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August 27, 2013

You Might Have Too Much Cortisol If…

too much cortisol
Photo courtesy of Pixabay

Cortisol: Friend or Foe?

Cortisol is known as the stress hormone as it is released in response to physical, mental or emotional stress. Cortisol and insulin are the only hormones that tend to rise as we age. We talk so much about hormone deficiency that you might think an increase in cortisol must be a good thing, but it is not.

Like other hormones cortisol has many important functions. Cortisol influences blood sugar, body weight, the immune systeme, bone density, sleep, protein synthesis, emotions, and balance of the other hormones. And, like other hormones proper function depends on having the proper balance of cortisol – not too little and not too much cortisol.

Cortisol and Stress

We tend to think stress is bad, but it does serve a purpose. The stress response prepares the body for sudden danger. It is many times called the fight or flight response. In this acute setting stress is good as it protects us. During this acute stress reponse there is a sudden surge in epinephrine, norepinephrine, and cortisol.

The net effect is an increase blood pressure, increase in heart rate, faster breathing, a boost in energy production/release, a shunting of blood to the muscles, and increased alertness. All of this prepares us to deal with potentially dangerous situations.

In acute stress the increase in cortisol, epinephrine and norepinephrine are short lived and drop back to normal once the stress is dissipated or removed.

If, however, stress becomes chronic, persistant, or unrelenting causing cortisol to be elevated for prolonged periods then health problems can occur. Stress is not the only thing that raises cortisol. Depression will raise cortisol, too.

Signs and Symptoms of Too Much Cortisol

There are many signs and symptoms of too much cortisol. Many of these signs and symptoms have other causes making the diagnosis of too much cortisol challenging.

  • Weight gain especially around the belly.
  • Depression, anxiety, or seasonal affective disorder.
  • Thin and wrinkling skin.
  • Loss of muscle mass.
  • Loss of bone mass.
  • Memory loss.
  • Poor concentration.
  • Cold extremities.
  • Frequent cold and flu-like symptoms as high cortisol suppresses the immune system.
  • Allergy and asthma related symptoms.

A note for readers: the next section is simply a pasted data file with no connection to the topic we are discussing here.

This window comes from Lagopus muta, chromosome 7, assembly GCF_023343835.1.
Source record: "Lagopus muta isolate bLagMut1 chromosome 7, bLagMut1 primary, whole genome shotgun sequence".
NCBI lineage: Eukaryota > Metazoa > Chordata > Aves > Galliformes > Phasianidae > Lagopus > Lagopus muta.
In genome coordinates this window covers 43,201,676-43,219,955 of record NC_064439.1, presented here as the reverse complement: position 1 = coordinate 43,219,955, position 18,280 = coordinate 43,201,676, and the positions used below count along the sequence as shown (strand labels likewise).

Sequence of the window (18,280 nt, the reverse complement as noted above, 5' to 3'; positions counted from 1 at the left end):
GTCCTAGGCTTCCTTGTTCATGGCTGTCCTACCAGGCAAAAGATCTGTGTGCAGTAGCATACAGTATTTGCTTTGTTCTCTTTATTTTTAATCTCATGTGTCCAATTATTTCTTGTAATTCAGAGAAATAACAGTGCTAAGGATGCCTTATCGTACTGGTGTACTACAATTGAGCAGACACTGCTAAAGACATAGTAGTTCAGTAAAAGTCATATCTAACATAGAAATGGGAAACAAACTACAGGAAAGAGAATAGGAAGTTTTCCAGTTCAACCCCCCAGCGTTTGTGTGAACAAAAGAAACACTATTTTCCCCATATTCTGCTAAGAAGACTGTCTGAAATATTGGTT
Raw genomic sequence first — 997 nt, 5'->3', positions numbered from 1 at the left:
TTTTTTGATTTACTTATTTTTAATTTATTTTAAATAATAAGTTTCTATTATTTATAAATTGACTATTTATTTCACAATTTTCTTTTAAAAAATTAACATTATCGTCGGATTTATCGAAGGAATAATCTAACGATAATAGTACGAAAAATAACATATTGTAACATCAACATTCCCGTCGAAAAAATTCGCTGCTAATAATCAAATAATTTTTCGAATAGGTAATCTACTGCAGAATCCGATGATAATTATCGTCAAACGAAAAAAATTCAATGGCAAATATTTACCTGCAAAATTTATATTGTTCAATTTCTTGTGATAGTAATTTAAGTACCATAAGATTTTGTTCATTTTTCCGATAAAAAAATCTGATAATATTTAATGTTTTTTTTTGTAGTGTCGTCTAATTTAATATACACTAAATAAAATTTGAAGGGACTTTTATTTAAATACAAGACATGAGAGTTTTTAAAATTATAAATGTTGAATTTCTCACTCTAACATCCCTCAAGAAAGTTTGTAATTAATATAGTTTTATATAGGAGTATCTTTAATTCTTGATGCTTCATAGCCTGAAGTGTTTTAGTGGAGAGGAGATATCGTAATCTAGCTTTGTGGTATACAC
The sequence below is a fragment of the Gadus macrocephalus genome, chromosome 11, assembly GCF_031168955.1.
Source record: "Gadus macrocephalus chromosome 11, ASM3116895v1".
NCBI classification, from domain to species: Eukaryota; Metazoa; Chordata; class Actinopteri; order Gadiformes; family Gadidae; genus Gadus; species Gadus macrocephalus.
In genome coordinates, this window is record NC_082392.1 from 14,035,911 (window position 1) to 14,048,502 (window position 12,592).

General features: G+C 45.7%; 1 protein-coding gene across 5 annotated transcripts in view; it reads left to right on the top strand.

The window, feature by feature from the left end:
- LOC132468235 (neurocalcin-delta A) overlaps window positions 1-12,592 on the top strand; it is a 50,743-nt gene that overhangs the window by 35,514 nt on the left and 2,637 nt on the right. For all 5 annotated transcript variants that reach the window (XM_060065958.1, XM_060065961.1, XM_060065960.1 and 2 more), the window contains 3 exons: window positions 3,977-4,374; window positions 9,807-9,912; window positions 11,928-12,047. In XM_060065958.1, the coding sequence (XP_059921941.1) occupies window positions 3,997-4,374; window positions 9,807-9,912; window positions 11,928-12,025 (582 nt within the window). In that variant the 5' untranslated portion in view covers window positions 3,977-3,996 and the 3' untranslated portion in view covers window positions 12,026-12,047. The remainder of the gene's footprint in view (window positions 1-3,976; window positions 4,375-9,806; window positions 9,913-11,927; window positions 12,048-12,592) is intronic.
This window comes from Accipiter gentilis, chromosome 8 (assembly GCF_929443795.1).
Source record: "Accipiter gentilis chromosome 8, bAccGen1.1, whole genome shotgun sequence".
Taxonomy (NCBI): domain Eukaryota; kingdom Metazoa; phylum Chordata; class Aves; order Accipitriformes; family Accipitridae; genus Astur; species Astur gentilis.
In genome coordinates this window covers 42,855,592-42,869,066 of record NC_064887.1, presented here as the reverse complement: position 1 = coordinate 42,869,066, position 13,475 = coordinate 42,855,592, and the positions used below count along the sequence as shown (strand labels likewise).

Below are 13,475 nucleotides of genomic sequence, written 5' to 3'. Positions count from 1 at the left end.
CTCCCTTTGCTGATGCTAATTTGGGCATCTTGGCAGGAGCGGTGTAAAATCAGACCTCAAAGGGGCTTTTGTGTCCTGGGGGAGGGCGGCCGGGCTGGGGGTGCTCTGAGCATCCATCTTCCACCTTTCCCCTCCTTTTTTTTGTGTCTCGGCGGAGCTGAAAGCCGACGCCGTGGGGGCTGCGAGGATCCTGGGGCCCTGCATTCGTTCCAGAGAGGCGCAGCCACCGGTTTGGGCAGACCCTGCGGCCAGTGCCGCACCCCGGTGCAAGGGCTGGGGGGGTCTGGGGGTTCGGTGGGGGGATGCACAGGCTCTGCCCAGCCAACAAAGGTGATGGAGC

• Sleep disturbance.
  • Irritable bowel and abdominal bloating.
  • Hair loss.
  • Decreased libido.
  • Cravings for sweets and carbohydrates.

Cortisol and Weight

Cortisol is unique in that it puts calories into our fatty tissues and also allows calories out of the fat stores. Have you noticed that some people report gaining weight when under stress and others report losing weight?  Is it possible that people’s weight act differently in response to cortisol, and if so, why is that?

The answer to opposite responses to cortisol is insulin. As you may recall insulin is a fattening hormone. Cortisol like insulin stimulates liprotein lipase or LPL. LPL helps to store calories in our fat stores. When insulin is high cortisol facilitates storing more fat. When insulin is low cortisol allows calories to be released from fat leading to a loss of body fat.

That’s why one person (the one with high insulin) will gain fat when stressed and another person (the one with low insulin) will lose fat.

High cortisol inhibits thyroid function. Low thyroid leads to a slower metabolism which leads to weight gain.

How to Treat Too Much Cortisol

Cortisol is made in the adrenal glands. The adrenal glands make several other hormones that are dependent on having adequate levels of vitamin C and the B complex vitamins. These vitamins are depleted when cortisol levels are chronically high and need to be replaced.

Ashwagandhda, an herb, can reduce cortisol levels in doses of 500 to 1,000 mg a day.

Phosphotidylserine blocks the release of cortisol. The dose is 100 to 300 mg at night. Rhodiola is another herb that appears to be beneficial in managing high cortisol levels. It also stimulates dopamine and serotonin secretion making useful for mood disorders and depression. The dose is 400-600 mg a day.

Don’t let stress and too much cortisol get the best of you. Look into stress management techniques, too. This can include any number of relaxation techniques and something as simple as deep breathing.






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Dr. Joe Jacko

Dr. Joe is board certified in internal medicine and sports medicine with additional training in hormone replacement therapy and regenerative medicine. He has trained or practiced at leading institutions including the Hughston Clinic, Cooper Clinic, Steadman-Hawkins Clinic of the Carolinas, and Cenegenics. He currently practices in Columbus, Ohio at Grandview Primary Care. Read more about Dr. Joe Jacko

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